Foreword Reviews

Holy Rover

Journeys in Search of Mystery, Miracles, and God

The respect that Erickson evinces both for the God of her chosen tradition, and for the gods that came before, is scintillating.

Travel writer Lori Erickson—once a Wiccan, now a deacon, whose spirit animal is ferocious—is on a lifelong quest for her spiritual truth. In Holy Rover, accounts of her inward journeying come alongside those of treks in the footsteps of pilgrims past, and the combination is engrossing.

From Walden Pond, where transcendentalist yearning still moves acolytes through the woods, to the site of the Temple of Artemis, where the goddess no longer lives: Erickson’s travels encompass locales both familiar and idealized, finding meaning between spaces that are quiet and grand.

She follows Thomas Merton’s memory through a Kentucky monastery, and gives herself over to contemplation in places sanctified by saints, pagans, and combinations of the two. She moves from Iona, to Lourdes, to Peru, casting breadcrumbs behind her: “simply gazing up at the clouds and feeling the wind on your face is often prayer enough,” she promises.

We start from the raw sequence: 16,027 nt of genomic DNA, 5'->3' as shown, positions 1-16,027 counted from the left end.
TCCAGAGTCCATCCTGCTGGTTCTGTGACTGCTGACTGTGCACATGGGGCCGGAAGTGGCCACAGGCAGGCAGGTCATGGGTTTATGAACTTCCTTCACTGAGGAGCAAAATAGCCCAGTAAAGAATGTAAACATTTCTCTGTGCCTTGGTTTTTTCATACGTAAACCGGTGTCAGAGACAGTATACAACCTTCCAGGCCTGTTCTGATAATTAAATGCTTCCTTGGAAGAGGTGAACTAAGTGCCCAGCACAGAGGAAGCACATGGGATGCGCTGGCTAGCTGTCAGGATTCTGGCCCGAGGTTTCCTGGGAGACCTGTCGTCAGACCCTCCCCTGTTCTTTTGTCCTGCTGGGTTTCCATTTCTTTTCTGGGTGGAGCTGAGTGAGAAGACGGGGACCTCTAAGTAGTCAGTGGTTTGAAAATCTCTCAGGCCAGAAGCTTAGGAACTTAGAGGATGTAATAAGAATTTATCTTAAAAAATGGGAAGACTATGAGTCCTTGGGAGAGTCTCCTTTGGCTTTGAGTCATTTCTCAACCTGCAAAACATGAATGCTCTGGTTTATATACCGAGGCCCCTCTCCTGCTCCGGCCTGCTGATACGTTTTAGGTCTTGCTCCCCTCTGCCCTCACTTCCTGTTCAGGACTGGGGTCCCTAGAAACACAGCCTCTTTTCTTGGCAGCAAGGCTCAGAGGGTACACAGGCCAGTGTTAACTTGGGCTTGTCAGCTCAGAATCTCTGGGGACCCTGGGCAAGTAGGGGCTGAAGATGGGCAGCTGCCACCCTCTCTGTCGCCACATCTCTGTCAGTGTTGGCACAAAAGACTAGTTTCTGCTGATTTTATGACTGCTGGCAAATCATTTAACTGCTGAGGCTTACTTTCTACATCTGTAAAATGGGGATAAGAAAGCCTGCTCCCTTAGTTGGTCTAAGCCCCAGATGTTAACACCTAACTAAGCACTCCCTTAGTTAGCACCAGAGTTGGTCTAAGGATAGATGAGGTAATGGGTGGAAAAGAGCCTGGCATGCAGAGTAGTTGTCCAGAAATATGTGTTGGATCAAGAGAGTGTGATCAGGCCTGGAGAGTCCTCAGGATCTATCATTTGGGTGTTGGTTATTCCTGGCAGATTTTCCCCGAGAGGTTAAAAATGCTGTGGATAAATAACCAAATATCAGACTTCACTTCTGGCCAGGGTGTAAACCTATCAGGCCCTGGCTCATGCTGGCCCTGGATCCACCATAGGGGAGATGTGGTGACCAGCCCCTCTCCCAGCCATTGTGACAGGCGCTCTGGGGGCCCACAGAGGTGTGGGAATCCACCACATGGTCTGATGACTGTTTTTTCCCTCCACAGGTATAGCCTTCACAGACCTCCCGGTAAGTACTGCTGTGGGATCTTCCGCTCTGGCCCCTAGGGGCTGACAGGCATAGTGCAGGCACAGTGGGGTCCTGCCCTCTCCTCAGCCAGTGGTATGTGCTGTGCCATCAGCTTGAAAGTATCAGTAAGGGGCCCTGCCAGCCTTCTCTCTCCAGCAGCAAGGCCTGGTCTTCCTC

Erickson’s fusion of the personal with the ultimate holds wide appeal; even those who aren’t able to travel to Iceland to climb Helgafell in silence and cast three wishes will be caught up in the lore of her trips, and the respect that she evinces both for the God of her chosen tradition, and for the gods that came before, is scintillating. “Those who think their way of worshipping will endure forever would do well to visit [a] place haunted by the ghosts of pilgrims,” she says, and the humility and awe imparted by her observations is infectious.

Are the places that she visits holy because people imagined them to be so, or is there real power wrapped up in their histories? Of sites from the Church of the Holy Sepulcher, to places where the Virgin Mary was once spotted, and up Machu Picchu’s side, Erickson answers questions of validity bluntly: “I don’t care.” She finds meaning; others have before her; still more will come, and leave enlightened. That’s truth enough. That is the true gift of a pilgrim’s quest.

Reviewed by Michelle Anne Schingler

Disclosure: This article is not an endorsement, but a review. The author of this book provided free copies of the book to have their book reviewed by a professional reviewer. No fee was paid by the author for this review. Foreword Reviews only recommends books that we love. Foreword Magazine, Inc. is disclosing this in accordance with the Federal Trade Commission’s 16 CFR, Part 255.

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